In 1961, President John F. Kennedy created the Committee on Equal Employment Opportunity, requiring that projects financed with federal funds “take affirmative action” to ensure that hiring and employment practices are free of racial bias. Kennedy’s foundational action laid the foundation for Kennedy’s Vice President and successor to sign the sweeping Civil Rights Act in 1964, which prohibits discrimination of all kinds based on race, colour, religion, or national origin.

Today in Nigeria, some (not all) leaders of the Christian Association of Nigeria (CAN) are trying to roll back the hand of the clock on a local variation of affirmative action. Rather than ensure that the choice of a Vice-Presidential candidate by a party’s flag bearer is free of religious bias, they are arguing that the choice must be biased in favour of their own religion, namely, Christianity. In particular, they are opposed to the choice of a Muslim running mate by the flag bearer of the All Progressives Congress, Asiwaju Bola Ahmed Tinubu, himself a minority Muslim from the South, a predominantly Christian region.

Tinubu’s insistence that the choice of former Governor, now Senator, Kashim Shettima of Borno State, is based on his sterling qualifications-experience, competence, ability, vision, and readiness to work as a team player-mean nothing to CAN.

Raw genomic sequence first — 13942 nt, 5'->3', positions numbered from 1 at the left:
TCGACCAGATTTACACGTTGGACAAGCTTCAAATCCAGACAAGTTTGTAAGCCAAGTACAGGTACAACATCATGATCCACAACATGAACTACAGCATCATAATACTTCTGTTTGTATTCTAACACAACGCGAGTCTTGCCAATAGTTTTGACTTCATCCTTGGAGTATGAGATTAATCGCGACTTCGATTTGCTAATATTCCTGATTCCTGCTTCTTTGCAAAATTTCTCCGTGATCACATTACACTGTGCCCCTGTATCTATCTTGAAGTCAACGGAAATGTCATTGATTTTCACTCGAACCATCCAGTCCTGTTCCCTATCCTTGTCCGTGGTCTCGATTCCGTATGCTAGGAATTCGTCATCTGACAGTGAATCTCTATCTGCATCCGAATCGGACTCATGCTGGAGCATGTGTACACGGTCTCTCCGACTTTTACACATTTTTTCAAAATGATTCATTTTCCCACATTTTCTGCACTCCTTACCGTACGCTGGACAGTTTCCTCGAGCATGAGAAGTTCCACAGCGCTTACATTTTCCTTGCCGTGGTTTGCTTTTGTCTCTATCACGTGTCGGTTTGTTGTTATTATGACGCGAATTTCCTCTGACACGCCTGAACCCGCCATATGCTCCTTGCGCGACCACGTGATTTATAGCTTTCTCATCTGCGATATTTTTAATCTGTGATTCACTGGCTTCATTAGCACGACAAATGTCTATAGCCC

It also does not matter to CAN that the region from which the choice is being made is predominantly Muslim. There are nineteen states in the North, only 4 or 5 of which have a sizable Christian population. Of these Christian states, three are dominated by the Peoples Democratic Party with PDP Governors. Is CAN saying that the voting sensibilities of the remaining 14 or 15 Northern states, mostly APC states, do not matter? It also does not matter to CAN that the leading opposition candidates from the North are Muslim. If Northern Muslim voters follow CAN’s my-religion-only logic, they may all vote for the opposition Muslim candidates from their region. But the voters are much wiser than that. Above all, CAN seems to overlook the critical fact that Tinubu is a politician looking for a running mate that shares his vision of the country, not a Pope looking for a Camerlengo (Deputy).

CAN’s position on what has come to be known as the Muslim-Muslim ticket comes with far-reaching implications for identity politics and our democracy. First, it sets up a we/they dichotomy between Christians and Muslims, thus stoking hatred by reifying religious difference. By implication, it also sets up the predominantly Muslim North against the predominantly Christian South.

Second, CAN ignores the separation of Church and State, enshrined in the nation’s constitution, by openly bringing religion to politics. Some priests have even gone as far as urging church members to register and show evidence of their voter’s card, while others are openly canvassing for votes against a Muslim-Muslim ticket.